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The Election's Cross to Bear
Get used to the fact that religion plays a part in how we vote.

Every family reunion has potential for an odd relative to say the uncomfortable thing and send the whole gathering into a squabble. The scenario has just burst out on a national scale. This federal election is that reunion, a family gathering of the grandest sort. And the fear factor we hope will stay quiet in the corner is faith—not religion, but faith in God.

… Canadians … faith is integrated into their lives and the way they cast their ballot.

Bravo for Bishop Fred Henry, who castigated the Prime Minister for "moral incoherence" in his stand on abortion. Bishop Henry reiterated what authentic faith requires in any Canadian: integration into daily life. Without that, faith is an empty ritual.

Canada is a highly spiritualized country. Multiple millions believe in God, listen for God to speak, and talk to God. To deny that is to ignore current polls, weekend church gatherings that outdraw any entertainment or sport events, and the $5.8-billion that Canadians give annually to charities. Two-thirds of the population identified itself as Christian in recent Ipsos-Reid polling; the company also reported that 44 percent of adult Canadians understand "Christian" to mean they have committed their lives to Christ—Canadians whose faith is integrated into their lives and the way they cast their ballot.

Faith shapes what we value. It determined that The Passion of the Christ was one of Canada's top-grossing movies this past winter. It has the strength to upset the current election. Christian convictions launched our health care (under Rev. Tommy Douglas) and public schools (Egerton Ryerson); they crafted our first immigration policy, and were the root of five of the six Western reform movements. Prime Minister Pierre Trudeau drew on his Jesuit education on the dignity of the person when he championed our Charter of Rights. Bible prayers are etched into the stones of our Parliament and universities. This is our heritage. As Paul Martin has said, the issue in this election is "Do you want a Canada that builds on its historic strengths and values?"

That's why faith keeps intersecting as a dynamic in this voting race.

How so? The greatest Christian issue in this election is "love your neighbour." This overarches all platforms, not just the obvious moral hot buttons (such as abortion) that are causing campaign panic. The biblical directive to love your neighbour is at the very heart of why Christians vote.

Government, says the Bible, is a gift from God. Politicians may not know it, but they are on a divine mission to create a bit of heaven on Earth, which is why the best churches in our land give public prayers from the pulpit for our government.

Love your neighbour is why Christians have learned to champion pluralism and cannot insist their views be forced on others. It's one reason why the hate-crime legislation (which, in seeking to protect gay rights, could threaten the rights of the religious to study Scripture) is of deep concern. Christians have a long track record of teaching sexuality without inculcating hatred. Now the worry is that we will have to fight gay activists—who also have a track record of taking Christians to court to force change in our moral views (consider such past cases as whether books dealing with gay parents must be carried in kindergarten libraries, or whether a printer can decline to print promotional works whose sexual contents disturbed him).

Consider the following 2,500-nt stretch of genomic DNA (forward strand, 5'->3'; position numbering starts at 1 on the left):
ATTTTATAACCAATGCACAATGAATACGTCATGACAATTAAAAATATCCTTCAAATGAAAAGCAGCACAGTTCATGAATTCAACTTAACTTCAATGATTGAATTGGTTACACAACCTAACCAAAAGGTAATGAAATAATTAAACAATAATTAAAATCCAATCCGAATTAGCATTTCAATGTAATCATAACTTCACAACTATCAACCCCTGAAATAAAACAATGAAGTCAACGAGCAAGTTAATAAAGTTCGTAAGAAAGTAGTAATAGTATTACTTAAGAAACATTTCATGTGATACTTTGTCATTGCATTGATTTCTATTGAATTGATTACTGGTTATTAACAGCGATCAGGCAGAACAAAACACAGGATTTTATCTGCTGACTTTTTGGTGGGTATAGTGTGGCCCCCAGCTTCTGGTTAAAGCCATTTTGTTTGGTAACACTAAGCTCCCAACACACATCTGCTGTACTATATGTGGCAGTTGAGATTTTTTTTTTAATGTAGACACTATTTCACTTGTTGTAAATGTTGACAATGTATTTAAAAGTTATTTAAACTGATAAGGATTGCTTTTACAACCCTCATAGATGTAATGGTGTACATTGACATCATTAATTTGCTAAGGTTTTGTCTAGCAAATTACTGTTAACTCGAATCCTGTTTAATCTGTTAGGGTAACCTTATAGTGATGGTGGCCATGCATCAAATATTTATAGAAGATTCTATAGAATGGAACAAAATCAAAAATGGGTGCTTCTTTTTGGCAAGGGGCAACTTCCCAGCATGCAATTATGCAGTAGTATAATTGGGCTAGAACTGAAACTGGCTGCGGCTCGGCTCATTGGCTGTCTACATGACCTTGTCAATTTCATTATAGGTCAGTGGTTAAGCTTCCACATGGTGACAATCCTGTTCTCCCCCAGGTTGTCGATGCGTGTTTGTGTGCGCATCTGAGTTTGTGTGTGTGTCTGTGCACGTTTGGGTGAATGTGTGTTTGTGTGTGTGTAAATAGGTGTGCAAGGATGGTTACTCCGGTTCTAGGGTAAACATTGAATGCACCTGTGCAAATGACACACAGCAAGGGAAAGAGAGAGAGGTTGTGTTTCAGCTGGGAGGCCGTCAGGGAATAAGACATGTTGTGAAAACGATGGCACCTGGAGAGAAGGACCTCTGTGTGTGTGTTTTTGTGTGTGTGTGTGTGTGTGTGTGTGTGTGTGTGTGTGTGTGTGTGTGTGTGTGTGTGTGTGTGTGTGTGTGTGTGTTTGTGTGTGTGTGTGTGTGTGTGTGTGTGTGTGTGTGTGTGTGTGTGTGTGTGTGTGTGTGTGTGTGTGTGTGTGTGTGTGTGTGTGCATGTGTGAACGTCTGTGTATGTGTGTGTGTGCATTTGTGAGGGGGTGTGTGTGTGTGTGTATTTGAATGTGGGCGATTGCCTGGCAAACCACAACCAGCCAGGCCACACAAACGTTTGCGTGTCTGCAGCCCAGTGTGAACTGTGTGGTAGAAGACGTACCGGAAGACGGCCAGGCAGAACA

Centuries of values and tradition are to be changed in less than a few years? Not without a howl of protest at the ballot box.

Love your neighbour is why we need more time to work through the gay-marriage issue. The Church has just begun to wrestle with paradigm-shift alternatives such as civil unions; the pressure of court-imposed timelines is anathema to the slow thoughtfulness of Church life. Centuries of values and tradition are to be changed in less than a few years? Not without a howl of protest at the ballot box.

Integrity to faith principles goes two ways in a democracy. When Paul Martin fast-tracked unprecedented AIDS relief for Africa, he addressed the greatest moral dilemma of our age. Were his actions coming from the compass deep in his heart where he knew he was on Earth to do good?

You don't have to be a Christian to have such a compass—it's a standard feature the Creator puts in us all. But the Christian community should have commended Mr. Martin more loudly than it did.

The Prime Minister's words in the Commons just prior to the election were: "Let me say very plainly that faith or religion has no room in politics; the fact is this government would never allow it." He's right in the sense that faith should never be the imposing arm of Canadian law. But he's wrong in thinking a government can unilaterally decide that faith is in or out of the process.

In a democracy, there will always be people who act politically because their faith motivates them to do so.

Some MPs will serve from that call, and some voters will look for MPs who fit their faith values. The sooner we start getting comfortable with the fact that faith is a reality in our politics, the more honest we can be about the role it plays in shaping the future.

Lorna Dueck is a Christian broadcaster, author and executive producer of the current affairs program, Listen Up, on Global TV and CTS. Her web site is:

Originally published in The Globe and Mail, Friday, June 11, 2004.




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